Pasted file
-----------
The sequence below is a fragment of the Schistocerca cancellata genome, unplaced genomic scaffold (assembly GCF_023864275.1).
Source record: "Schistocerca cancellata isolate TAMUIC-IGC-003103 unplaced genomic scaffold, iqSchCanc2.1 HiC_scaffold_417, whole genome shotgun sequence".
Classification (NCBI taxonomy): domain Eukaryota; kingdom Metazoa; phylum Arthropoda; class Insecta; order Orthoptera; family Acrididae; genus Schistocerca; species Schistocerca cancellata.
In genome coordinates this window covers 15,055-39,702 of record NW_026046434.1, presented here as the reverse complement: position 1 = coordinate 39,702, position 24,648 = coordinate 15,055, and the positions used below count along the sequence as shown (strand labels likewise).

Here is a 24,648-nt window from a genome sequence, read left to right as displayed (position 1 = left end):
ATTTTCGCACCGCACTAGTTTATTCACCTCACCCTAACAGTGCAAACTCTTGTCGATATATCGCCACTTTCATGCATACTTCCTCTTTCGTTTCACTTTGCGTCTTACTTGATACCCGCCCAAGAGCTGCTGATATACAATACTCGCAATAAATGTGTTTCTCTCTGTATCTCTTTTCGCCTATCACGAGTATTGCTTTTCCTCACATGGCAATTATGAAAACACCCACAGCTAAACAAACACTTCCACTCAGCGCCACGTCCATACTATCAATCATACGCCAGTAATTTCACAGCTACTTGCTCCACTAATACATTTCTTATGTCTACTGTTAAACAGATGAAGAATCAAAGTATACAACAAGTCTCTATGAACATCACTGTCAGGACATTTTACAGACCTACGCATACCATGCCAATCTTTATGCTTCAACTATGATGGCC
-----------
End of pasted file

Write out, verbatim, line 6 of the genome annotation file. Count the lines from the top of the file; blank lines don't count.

ATTTTCGCACCGCACTAGTTTATTCACCTCACCCTAACAGTGCAAACTCTTGTCGATATATCGCCACTTTCATGCATACTTCCTCTTTCGTTTCACTTTGCGTCTTACTTGATACCCGCCCAAGAGCTGCTGATATACAATACTCGCAATAAATGTGTTTCTCTCTGTATCTCTTTTCGCCTATCACGAGTATTGCTTTTCCTCACATGGCAATTATGAAAACACCCACAGCTAAACAAACACTTCCACTCAGCGCCACGTCCATACTATCAATCATACGCCAGTAATTTCACAGCTACTTGCTCCACTAATACATTTCTTATGTCTACTGTTAAACAGATGAAGAATCAAAGTATACAACAAGTCTCTATGAACATCACTGTCAGGACATTTTACAGACCTACGCATACCATGCCAATCTTTATGCTTCAACTATGATGGCC